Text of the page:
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LEO targeting

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LEO targeting

Postby Thorsten » Sat Jan 05, 2019 5:38 pm

I'm going to start a new thread for the LEO targeting tool since it's not actually related to the Shuttle as such.

What is LEO targeting?

It is a GPL-licensed, commandline-controlled numerical solver for various orbital targeting problems - mainly intended for use in low Earth orbit, although it can do problems beyond that.

What can it do?

Unlike analytical expressions, it can deal with finite burn duration effects, the change of acceleration during a burn as propellant is depleted, J2 and J3 perturbations due to Earth's non-spherical nature, perturbations caused by other solar system bodies... and taking all these effects into account, it can fit burn solutions.

For instance, if you need to de-orbit a Shuttle to a specific landing site and want to know what the optimal time for the burn is to make it to a good entry and not waste any propellant - the tool can do it.

If you want a transfer orbit from your current orbit to another orbital target - the tool can do it.

If you simply want to learn orbital mechanics, play around with how to get from one orbit to another orbit without a full simulation environment - the tool can do it.

If you want to visualize orbits with 3d plots - the tool can generate the data.

As an example, here's a visualization of periodic variations of the eccentricity in J2 and J3 gravity

Image

What is the current status?

The current release 0.4 is available from my page where there's also a set of tutorials on how to use it.

The latest release supports numerical solutions of the Lambert problem (finding a transfer orbit given the initial burn time and the desired arrival time).

As a quick example, here's a visualization of the arrival point for realistic conditions (finite burn duration, J3 gravity,...) and the analytical solution (instantaneous burns, spherical gravity) when the solution of the latter is always used.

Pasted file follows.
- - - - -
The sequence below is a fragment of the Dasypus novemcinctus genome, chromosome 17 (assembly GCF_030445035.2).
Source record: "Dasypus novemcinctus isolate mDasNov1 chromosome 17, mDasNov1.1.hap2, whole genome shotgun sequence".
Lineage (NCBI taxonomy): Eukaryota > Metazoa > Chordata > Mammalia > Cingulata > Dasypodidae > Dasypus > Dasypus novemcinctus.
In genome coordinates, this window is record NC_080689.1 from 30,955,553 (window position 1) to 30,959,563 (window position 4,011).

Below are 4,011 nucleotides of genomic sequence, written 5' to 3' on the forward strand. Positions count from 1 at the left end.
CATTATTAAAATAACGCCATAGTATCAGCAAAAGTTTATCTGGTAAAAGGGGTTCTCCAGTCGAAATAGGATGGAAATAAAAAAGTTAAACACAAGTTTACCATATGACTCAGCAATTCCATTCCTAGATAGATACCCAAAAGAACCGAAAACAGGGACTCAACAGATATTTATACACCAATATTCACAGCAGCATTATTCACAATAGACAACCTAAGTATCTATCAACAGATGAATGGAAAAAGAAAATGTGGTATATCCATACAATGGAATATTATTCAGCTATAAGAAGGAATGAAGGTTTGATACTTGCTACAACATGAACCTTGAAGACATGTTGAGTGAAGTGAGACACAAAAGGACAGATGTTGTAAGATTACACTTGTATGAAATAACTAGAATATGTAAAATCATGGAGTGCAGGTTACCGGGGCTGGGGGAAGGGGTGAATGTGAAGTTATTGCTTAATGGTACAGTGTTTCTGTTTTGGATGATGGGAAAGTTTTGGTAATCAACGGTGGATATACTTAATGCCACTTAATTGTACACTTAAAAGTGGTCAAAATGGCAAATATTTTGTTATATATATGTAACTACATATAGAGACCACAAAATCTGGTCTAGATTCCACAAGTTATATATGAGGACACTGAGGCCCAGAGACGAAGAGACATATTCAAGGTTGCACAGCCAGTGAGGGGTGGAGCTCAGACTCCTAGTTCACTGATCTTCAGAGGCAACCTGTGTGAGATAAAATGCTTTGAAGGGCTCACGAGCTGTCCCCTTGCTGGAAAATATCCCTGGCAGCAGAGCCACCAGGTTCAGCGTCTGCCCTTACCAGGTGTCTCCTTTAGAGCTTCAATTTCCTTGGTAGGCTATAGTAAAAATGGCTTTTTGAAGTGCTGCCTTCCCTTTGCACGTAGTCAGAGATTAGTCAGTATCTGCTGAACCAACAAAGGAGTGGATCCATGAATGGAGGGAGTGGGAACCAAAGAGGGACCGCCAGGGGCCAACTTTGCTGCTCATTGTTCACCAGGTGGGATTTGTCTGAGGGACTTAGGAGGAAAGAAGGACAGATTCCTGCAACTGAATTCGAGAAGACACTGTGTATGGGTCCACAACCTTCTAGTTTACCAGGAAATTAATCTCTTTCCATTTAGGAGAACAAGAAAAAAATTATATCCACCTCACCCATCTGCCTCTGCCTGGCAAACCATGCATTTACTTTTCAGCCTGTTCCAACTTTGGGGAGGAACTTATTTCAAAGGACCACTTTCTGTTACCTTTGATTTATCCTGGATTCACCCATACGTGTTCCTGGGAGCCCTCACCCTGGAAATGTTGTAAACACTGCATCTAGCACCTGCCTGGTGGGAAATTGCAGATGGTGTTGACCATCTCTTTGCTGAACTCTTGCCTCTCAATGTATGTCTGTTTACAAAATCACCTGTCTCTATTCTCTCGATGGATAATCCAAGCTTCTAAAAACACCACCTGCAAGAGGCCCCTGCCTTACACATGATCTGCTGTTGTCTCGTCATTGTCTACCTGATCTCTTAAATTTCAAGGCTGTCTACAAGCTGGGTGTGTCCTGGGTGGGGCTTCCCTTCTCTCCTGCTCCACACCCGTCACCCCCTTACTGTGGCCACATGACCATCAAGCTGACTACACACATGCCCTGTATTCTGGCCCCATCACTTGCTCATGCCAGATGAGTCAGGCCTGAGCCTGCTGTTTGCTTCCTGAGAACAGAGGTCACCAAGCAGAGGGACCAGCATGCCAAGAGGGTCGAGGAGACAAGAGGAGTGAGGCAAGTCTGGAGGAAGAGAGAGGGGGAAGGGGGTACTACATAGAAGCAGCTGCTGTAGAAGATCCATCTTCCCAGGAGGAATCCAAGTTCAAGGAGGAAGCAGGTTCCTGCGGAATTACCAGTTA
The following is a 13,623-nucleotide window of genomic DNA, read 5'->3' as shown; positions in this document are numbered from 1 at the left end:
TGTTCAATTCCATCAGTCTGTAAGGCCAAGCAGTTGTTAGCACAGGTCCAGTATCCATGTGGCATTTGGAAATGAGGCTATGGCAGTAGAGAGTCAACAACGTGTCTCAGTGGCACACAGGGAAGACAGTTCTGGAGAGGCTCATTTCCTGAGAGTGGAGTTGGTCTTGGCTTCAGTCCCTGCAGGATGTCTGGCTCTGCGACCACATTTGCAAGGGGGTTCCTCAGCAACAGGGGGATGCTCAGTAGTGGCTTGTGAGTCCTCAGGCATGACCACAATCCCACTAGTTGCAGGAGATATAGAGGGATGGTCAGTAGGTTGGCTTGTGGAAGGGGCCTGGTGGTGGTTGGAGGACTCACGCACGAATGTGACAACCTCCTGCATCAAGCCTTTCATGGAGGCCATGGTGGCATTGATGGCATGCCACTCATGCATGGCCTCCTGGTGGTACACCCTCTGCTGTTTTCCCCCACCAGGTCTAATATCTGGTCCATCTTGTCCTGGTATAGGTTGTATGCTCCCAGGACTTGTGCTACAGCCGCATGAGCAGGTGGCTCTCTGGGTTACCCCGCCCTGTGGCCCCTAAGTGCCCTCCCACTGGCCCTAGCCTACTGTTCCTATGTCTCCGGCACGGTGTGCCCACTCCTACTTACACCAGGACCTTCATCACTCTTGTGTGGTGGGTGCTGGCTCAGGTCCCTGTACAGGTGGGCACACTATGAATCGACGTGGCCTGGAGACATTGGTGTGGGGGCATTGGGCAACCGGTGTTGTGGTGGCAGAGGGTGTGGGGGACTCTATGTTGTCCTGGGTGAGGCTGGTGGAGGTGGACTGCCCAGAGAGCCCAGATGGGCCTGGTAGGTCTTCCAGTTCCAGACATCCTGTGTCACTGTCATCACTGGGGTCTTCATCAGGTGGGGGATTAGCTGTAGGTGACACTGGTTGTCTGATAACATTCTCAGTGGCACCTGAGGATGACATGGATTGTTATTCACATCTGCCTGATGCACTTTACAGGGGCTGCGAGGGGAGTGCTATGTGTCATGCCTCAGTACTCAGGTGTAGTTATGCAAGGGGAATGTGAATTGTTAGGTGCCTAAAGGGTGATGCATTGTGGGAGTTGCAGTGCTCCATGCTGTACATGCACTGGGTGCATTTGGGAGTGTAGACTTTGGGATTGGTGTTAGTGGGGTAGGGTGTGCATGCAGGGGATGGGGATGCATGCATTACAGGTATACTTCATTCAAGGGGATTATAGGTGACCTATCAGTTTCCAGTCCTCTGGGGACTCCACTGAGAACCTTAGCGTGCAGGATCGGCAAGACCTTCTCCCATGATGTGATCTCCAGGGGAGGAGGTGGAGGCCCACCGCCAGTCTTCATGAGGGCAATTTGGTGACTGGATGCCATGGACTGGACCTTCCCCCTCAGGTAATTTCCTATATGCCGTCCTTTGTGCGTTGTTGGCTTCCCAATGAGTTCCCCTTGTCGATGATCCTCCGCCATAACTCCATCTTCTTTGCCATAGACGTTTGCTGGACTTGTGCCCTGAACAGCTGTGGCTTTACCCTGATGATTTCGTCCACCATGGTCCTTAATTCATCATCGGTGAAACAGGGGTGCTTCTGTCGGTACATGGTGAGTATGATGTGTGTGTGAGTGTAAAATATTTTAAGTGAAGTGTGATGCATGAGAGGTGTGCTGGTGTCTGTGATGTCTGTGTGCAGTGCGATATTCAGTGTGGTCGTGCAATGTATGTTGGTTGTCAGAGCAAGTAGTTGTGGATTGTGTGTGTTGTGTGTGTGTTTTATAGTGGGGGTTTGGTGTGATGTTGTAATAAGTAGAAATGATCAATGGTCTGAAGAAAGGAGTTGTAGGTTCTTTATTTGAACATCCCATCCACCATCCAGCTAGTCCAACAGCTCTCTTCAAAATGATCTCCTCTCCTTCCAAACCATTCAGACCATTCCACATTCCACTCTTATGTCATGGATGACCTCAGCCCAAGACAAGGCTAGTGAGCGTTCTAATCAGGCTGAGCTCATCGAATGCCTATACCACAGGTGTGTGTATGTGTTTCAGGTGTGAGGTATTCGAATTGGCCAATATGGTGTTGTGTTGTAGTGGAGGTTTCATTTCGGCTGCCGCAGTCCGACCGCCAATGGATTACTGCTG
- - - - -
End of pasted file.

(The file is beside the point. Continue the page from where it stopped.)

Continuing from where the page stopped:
Image

Basically, using the analytical expression in the realistic situation misses the target intercept by 2.5 km and does not bring the chaser spacecraft to a proper rest relative to the target. This could of course be corrected, but would cost extra propellant and take extra time.
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Re: LEO targeting

Postby GinGin » Tue Jan 15, 2019 7:25 pm

Very nice, and explanations for Rendez Vous, Lambert problem etc are really instructive.
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Re: LEO targeting

Postby bugman » Thu Jan 24, 2019 10:18 am

Continuing from https://forum.flightgear.org/viewtopic.php?t=35276#p341783, have you thought of integrating your c++ code into simgear and providing a Nasal wrapper function to expose the numerical calculations to Nasal? If computation time is ever an issue, the use of the ubiquitous BLAS libraries to replace the MathHelpers functions might make a c++ backend significantly more advantageous than a Nasal backend.

Regards,
Edward
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Re: LEO targeting

Postby Thorsten » Thu Jan 24, 2019 10:41 am

Computation time is only an issue because we're generally getting solutions too fast - in the real Shuttle, a Lambert fit usually took around two minutes to compute - the Nasal code usually takes less than half of that. We're regularly able to compute stuff 'instantaneously' which took of the order of 20-30 seconds aboard the real thing, so in places I have even inserted timers to generate a delay.

(And the computation doesn't drag framerate anyway because it's simply threaded out...)

have you thought of integrating your c++ code into simgear and providing a Nasal wrapper function to expose the numerical calculations to Nasal


Generally we don't do that kind of thing for a single aircraft.
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Re: LEO targeting

Postby bugman » Thu Jan 24, 2019 11:27 am

Not much point then. As for a single aircraft, I would have assumed that this code would have been useful for future FG spacecraft visiting the ISS (or other LEO targets). It might even stimulate interest in FG rocket building ;)

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Re: LEO targeting

Postby Thorsten » Thu Jan 24, 2019 11:35 am

The code is available and GPL licensed - whoever wants to include into whatever is free to do so. I don't have anywhere near the time (nor the interest) to include it into SG.
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